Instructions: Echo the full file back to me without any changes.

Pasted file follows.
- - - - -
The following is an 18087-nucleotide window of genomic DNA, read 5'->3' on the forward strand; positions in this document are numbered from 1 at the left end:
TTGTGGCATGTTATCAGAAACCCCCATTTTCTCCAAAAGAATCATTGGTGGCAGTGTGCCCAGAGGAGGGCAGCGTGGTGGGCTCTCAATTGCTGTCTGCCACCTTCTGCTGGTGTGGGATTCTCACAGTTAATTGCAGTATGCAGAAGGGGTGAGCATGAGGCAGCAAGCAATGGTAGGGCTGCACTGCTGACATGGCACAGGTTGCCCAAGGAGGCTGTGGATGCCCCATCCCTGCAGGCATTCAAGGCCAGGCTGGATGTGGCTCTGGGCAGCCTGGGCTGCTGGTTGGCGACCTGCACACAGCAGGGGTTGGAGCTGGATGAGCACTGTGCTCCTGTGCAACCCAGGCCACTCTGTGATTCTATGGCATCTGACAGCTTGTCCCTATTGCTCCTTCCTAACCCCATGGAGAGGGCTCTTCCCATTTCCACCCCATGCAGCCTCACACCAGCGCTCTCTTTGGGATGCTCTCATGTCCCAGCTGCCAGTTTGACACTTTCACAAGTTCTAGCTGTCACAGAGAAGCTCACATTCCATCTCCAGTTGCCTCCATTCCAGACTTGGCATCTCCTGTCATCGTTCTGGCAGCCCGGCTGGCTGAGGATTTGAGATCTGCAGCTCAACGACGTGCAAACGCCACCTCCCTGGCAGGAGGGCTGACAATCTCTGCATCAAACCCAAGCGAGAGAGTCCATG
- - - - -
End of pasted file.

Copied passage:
The following is an 18087-nucleotide window of genomic DNA, read 5'->3' on the forward strand; positions in this document are numbered from 1 at the left end:
TTGTGGCATGTTATCAGAAACCCCCATTTTCTCCAAAAGAATCATTGGTGGCAGTGTGCCCAGAGGAGGGCAGCGTGGTGGGCTCTCAATTGCTGTCTGCCACCTTCTGCTGGTGTGGGATTCTCACAGTTAATTGCAGTATGCAGAAGGGGTGAGCATGAGGCAGCAAGCAATGGTAGGGCTGCACTGCTGACATGGCACAGGTTGCCCAAGGAGGCTGTGGATGCCCCATCCCTGCAGGCATTCAAGGCCAGGCTGGATGTGGCTCTGGGCAGCCTGGGCTGCTGGTTGGCGACCTGCACACAGCAGGGGTTGGAGCTGGATGAGCACTGTGCTCCTGTGCAACCCAGGCCACTCTGTGATTCTATGGCATCTGACAGCTTGTCCCTATTGCTCCTTCCTAACCCCATGGAGAGGGCTCTTCCCATTTCCACCCCATGCAGCCTCACACCAGCGCTCTCTTTGGGATGCTCTCATGTCCCAGCTGCCAGTTTGACACTTTCACAAGTTCTAGCTGTCACAGAGAAGCTCACATTCCATCTCCAGTTGCCTCCATTCCAGACTTGGCATCTCCTGTCATCGTTCTGGCAGCCCGGCTGGCTGAGGATTTGAGATCTGCAGCTCAACGACGTGCAAACGCCACCTCCCTGGCAGGAGGGCTGACAATCTCTGCATCAAACCCAAGCGAGAGAGTCCATG